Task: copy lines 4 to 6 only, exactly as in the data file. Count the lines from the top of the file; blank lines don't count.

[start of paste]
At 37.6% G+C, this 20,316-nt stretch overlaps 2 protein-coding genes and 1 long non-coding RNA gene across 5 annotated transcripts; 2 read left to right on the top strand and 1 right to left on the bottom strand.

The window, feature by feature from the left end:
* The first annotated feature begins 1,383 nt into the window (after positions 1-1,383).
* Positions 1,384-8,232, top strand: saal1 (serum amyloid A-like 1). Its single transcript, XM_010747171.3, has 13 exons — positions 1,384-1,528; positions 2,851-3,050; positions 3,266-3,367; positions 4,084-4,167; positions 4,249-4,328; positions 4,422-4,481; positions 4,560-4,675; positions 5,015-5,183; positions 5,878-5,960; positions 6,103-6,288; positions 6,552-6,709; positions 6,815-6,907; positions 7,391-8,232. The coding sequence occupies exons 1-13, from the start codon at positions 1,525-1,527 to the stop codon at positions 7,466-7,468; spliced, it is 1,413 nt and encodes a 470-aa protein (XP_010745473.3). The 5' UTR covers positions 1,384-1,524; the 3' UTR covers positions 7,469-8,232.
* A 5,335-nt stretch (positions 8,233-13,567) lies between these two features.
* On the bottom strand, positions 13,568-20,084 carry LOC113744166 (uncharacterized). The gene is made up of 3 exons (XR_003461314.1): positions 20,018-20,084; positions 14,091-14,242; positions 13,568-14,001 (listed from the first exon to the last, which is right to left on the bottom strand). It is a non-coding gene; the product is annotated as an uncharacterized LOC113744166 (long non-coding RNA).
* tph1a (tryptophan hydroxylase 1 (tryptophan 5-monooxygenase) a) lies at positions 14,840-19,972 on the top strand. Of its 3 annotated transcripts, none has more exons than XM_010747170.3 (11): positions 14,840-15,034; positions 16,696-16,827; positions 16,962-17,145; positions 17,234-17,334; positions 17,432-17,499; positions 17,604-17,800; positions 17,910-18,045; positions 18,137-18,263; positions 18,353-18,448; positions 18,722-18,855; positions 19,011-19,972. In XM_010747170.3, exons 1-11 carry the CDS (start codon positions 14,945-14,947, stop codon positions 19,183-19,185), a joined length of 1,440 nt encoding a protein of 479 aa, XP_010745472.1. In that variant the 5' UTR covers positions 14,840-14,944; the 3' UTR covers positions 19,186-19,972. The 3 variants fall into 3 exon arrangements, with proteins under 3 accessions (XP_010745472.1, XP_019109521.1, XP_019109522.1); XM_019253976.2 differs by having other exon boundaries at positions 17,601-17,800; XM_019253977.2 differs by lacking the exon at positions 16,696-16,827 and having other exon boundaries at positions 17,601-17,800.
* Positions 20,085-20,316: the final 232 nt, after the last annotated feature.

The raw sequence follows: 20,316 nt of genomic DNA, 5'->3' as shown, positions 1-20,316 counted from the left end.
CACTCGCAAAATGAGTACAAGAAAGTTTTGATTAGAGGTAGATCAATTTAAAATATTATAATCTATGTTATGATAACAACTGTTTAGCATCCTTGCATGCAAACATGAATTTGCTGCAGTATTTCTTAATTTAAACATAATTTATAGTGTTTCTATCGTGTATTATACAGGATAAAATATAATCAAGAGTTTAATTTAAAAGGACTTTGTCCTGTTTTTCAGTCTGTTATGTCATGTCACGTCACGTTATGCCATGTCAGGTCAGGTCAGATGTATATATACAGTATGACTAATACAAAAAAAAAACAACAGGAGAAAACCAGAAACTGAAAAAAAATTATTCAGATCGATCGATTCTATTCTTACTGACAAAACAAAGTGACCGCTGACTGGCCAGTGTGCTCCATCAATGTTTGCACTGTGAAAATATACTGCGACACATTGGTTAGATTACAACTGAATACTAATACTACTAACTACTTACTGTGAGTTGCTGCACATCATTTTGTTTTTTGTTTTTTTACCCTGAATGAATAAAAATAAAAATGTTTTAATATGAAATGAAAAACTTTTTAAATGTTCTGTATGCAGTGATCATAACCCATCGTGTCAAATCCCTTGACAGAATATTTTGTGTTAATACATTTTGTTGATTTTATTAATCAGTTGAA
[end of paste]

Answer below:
* Positions 1,384-8,232, top strand: saal1 (serum amyloid A-like 1). Its single transcript, XM_010747171.3, has 13 exons — positions 1,384-1,528; positions 2,851-3,050; positions 3,266-3,367; positions 4,084-4,167; positions 4,249-4,328; positions 4,422-4,481; positions 4,560-4,675; positions 5,015-5,183; positions 5,878-5,960; positions 6,103-6,288; positions 6,552-6,709; positions 6,815-6,907; positions 7,391-8,232. The coding sequence occupies exons 1-13, from the start codon at positions 1,525-1,527 to the stop codon at positions 7,466-7,468; spliced, it is 1,413 nt and encodes a 470-aa protein (XP_010745473.3). The 5' UTR covers positions 1,384-1,524; the 3' UTR covers positions 7,469-8,232.
* A 5,335-nt stretch (positions 8,233-13,567) lies between these two features.
* On the bottom strand, positions 13,568-20,084 carry LOC113744166 (uncharacterized). The gene is made up of 3 exons (XR_003461314.1): positions 20,018-20,084; positions 14,091-14,242; positions 13,568-14,001 (listed from the first exon to the last, which is right to left on the bottom strand). It is a non-coding gene; the product is annotated as an uncharacterized LOC113744166 (long non-coding RNA).